Welcome to Emma Whitelock, Lead’s new Chief Executive Officer
After a national recruitment process with some excellent candidates drawn from all sectors, the Board were delighted to announce that Emma Whitelock accepted the position of Chief Executive Officer of Lead Scotland in October. Emma has developed her career at Lead over the last two decades, starting out as Learning Coordinator in Glasgow - this will be her eighth role at the charity. She is extremely passionate about the power of lifelong adult learning and the impact it can have on overall wellbeing. Emma said,
“I strongly believe in Lead Scotland’s vision and in the amazing team of staff, volunteers and supporters who bring it to life every day through their hard work and creative thinking. I am committed to reaching more disabled people and carers across Scotland who want to improve their lives and find their voice. They in turn become a force for positive change within their families and communities. Win, win!”
Lead Scotland receives Investing in Volunteers Award
We are pleased to announce we have received the prestigious Investing in Volunteers award for the fourth time to cover the period 2015-18, which marks a decade of acknowledgement in the work we do with our volunteers. We are delighted to be recognised for the importance and value we place on our volunteer workforce, whom are vital in allowing us to offer learning opportunities to increasing numbers of disabled people and carers across Scotland. George Thomson, the Chief Executive of Volunteer Scotland said,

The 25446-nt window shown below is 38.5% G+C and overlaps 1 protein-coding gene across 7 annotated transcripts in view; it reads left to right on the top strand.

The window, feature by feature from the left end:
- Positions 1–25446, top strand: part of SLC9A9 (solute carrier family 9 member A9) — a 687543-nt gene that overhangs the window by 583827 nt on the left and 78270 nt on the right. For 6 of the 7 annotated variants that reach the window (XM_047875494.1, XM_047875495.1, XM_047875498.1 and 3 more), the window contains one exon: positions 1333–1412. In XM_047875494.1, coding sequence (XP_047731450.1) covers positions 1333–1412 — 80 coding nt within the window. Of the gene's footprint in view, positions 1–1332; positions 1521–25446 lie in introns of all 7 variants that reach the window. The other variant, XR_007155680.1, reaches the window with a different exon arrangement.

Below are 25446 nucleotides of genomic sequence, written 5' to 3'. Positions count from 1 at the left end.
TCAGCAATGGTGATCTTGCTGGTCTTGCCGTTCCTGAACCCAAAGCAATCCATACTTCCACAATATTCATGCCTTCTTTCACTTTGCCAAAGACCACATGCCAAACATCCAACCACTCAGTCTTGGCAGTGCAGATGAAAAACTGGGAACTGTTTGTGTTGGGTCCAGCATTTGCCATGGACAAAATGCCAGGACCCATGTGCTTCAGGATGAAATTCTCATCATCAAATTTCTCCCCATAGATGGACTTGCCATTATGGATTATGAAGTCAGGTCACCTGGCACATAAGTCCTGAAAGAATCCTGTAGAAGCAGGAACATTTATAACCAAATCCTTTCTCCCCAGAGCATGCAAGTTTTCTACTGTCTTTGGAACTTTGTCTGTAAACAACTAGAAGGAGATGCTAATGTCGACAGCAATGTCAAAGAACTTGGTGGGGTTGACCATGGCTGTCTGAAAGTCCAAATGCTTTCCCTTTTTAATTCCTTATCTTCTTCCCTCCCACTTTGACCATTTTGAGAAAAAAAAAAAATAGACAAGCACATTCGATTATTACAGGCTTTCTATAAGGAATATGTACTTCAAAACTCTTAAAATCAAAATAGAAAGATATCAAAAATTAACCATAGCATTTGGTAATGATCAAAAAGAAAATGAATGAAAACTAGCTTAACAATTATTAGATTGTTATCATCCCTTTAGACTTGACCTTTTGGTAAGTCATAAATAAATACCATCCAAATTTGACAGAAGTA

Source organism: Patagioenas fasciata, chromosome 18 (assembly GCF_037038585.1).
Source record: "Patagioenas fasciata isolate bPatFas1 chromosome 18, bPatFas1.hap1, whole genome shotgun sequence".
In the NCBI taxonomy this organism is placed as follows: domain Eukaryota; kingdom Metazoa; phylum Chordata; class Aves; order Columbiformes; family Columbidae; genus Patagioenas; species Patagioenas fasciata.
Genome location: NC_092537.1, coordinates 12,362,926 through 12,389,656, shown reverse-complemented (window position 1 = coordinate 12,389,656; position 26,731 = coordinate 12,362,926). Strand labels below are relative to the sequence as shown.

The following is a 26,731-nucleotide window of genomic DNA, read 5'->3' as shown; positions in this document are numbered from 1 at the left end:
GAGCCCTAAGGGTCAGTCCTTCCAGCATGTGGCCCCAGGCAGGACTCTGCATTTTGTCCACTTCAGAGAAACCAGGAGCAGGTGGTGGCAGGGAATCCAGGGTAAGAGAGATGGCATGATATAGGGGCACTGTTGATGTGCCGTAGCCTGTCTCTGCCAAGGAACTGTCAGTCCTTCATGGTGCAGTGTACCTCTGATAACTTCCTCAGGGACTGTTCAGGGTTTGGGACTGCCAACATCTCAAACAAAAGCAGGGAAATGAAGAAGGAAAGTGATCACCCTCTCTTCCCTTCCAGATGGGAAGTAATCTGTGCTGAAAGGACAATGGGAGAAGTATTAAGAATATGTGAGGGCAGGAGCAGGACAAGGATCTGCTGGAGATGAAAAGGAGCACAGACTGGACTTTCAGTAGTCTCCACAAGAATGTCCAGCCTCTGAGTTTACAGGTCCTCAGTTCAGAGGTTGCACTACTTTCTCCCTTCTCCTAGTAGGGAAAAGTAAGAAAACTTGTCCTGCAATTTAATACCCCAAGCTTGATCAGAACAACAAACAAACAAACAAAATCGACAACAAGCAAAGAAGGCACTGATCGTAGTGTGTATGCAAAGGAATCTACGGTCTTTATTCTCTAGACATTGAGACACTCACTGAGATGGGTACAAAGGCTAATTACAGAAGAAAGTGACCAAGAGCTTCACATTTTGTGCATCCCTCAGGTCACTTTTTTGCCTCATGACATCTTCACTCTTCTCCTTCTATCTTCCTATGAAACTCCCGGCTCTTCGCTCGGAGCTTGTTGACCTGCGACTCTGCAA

"… I have always appreciated the national exemplar you are in Scotland in engaging the whole community in volunteering. You literally see the best in folk and seek out ways by which anyone whatever their circumstances can express themselves through volunteering and bring about a lot of benefits. Well done and good luck for the next 3 years."
Lead celebrates another year of service at the 2014/15 AGM